Ms. Gangadin Sebarat-Isaacs, the acting Head Teacher of the Number Five Primary School, who was reportedly attacked last year by a 16-year-old student from another school in Berbice, and to whom many had been sympathetic on social media, has been painted on a completely different canvas by persons in her community.

Ms. Isaacs was reportedly given a sound thrashing by the youth, sparking a social media storm about the safety of teachers, and a national debate about youth violence against women.

The youth has since been placed on a school bond to keep the peace following an investigation by the School’s Welfare Department of the Ministry of Education.

But during a recent media tour of the Berbice area, the Guyana Guardian in a bid to seek clarity on the incident was given a completely different picture of the Head Teacher.

For one, some police ranks who pleaded for their identity to be withheld, reasoned that there are records of numerous assault complaints made by several men over the years, who claimed that the woman had beaten them.
But because of her senior position in the education system, compounded by the fact that the children of many police ranks are attending her school, charges are never brought against her.

Backing up the police’s story, two other men in the area was singing the same tune, with both of them ironically admitting that the woman had given them a “good lickin” on separate occasions.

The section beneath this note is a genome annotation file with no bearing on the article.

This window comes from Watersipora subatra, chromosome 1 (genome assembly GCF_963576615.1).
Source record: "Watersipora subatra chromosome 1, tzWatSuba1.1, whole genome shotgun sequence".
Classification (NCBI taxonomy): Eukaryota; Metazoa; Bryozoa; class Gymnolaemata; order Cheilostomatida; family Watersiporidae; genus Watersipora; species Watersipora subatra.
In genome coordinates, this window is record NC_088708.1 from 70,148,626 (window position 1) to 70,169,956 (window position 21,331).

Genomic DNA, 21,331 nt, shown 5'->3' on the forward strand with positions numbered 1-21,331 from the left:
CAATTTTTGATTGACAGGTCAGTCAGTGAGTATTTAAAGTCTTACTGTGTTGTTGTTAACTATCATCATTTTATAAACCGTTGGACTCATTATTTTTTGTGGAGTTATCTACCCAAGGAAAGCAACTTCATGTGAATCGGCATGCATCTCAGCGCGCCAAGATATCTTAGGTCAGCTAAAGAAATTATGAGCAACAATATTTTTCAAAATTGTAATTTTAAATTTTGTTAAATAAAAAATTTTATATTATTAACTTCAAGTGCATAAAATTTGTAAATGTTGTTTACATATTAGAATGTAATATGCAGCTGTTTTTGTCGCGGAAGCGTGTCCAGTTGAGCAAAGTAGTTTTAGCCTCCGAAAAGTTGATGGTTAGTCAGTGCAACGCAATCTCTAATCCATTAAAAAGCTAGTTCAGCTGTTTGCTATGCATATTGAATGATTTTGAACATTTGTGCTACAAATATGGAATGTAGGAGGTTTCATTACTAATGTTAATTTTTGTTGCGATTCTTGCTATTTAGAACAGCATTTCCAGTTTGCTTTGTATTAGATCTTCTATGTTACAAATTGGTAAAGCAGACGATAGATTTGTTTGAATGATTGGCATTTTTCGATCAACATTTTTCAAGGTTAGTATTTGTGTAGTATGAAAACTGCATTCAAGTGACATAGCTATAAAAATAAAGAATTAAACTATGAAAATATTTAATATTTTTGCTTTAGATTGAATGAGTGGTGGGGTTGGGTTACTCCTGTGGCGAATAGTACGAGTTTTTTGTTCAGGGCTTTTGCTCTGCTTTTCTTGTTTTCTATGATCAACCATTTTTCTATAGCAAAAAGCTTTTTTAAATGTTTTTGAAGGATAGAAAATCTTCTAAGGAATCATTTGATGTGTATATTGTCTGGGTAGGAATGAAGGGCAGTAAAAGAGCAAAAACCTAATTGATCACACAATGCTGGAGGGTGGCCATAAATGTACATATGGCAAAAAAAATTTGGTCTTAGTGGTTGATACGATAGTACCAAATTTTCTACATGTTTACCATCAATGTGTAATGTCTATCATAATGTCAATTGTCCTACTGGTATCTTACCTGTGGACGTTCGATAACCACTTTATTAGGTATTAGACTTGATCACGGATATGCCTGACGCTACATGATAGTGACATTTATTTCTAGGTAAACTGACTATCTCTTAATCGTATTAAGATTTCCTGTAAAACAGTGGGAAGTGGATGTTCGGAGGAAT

Stressing that the woman is a “man gene” and that “she like beat man bad“, one of the men explained that “A day I deh walkin and somebody shout all-you watch dah big man – and even though she ain’t sure was who, this woman stay just suh and start cuffin me, and slap me up, even though I tell she that it wasn’t me”.

He admitted that many men in the area would usually provoke the teacher by calling her “big man” or any other male related title because “she looks like a man, walk like a man, is strong like a man and has man genes”

When told that it was not right for them to be provoking teacher. He exclaimed that though he is in agreement with the “man gene” classification, he has never and would never label the teacher as a man or a “big man”

Chiming in, the other man also claimed that the woman that had beaten him up, and is not the helpless victim that most people on Social portrayed her to be.

In giving his experiences with the head teacher, the man insisted that “She ain’t no saint. She beat up nuff nuff man in Berbice. She did slap me up a time all because I mek a gender joke with she. She quick fuh run to police and seh how de men dem assault she. But none ah dem does deh when she beatin and tormenting we hay.”

But even so, this news entity learned that there were instances where she did good by physically defending the younger female family members who either allegedly assaulted or taunted by men in the district.

According to one woman, “I remember a time da woman beat up ah man bad, all because he trouble she niece’.

While agreeing that it may be an understandable reaction in that case, she added that “Me ain’t seh that she was wrong, – but you can’t just deh walking around de place beating up men.”

Many have since shared the view that in the case of the teenage boy, it might have been the first time that the table was turned on her, thus causing her to take to social media to seek public ridicule against the child.
They further suggested that in most cases, men in the area don’t retaliate because she’s a woman who had caused men to go Court for fighting back with her.

But in summary, they suggested that the teacher ought to control her temper, because one of these days, “she might meet up with the wrong people.”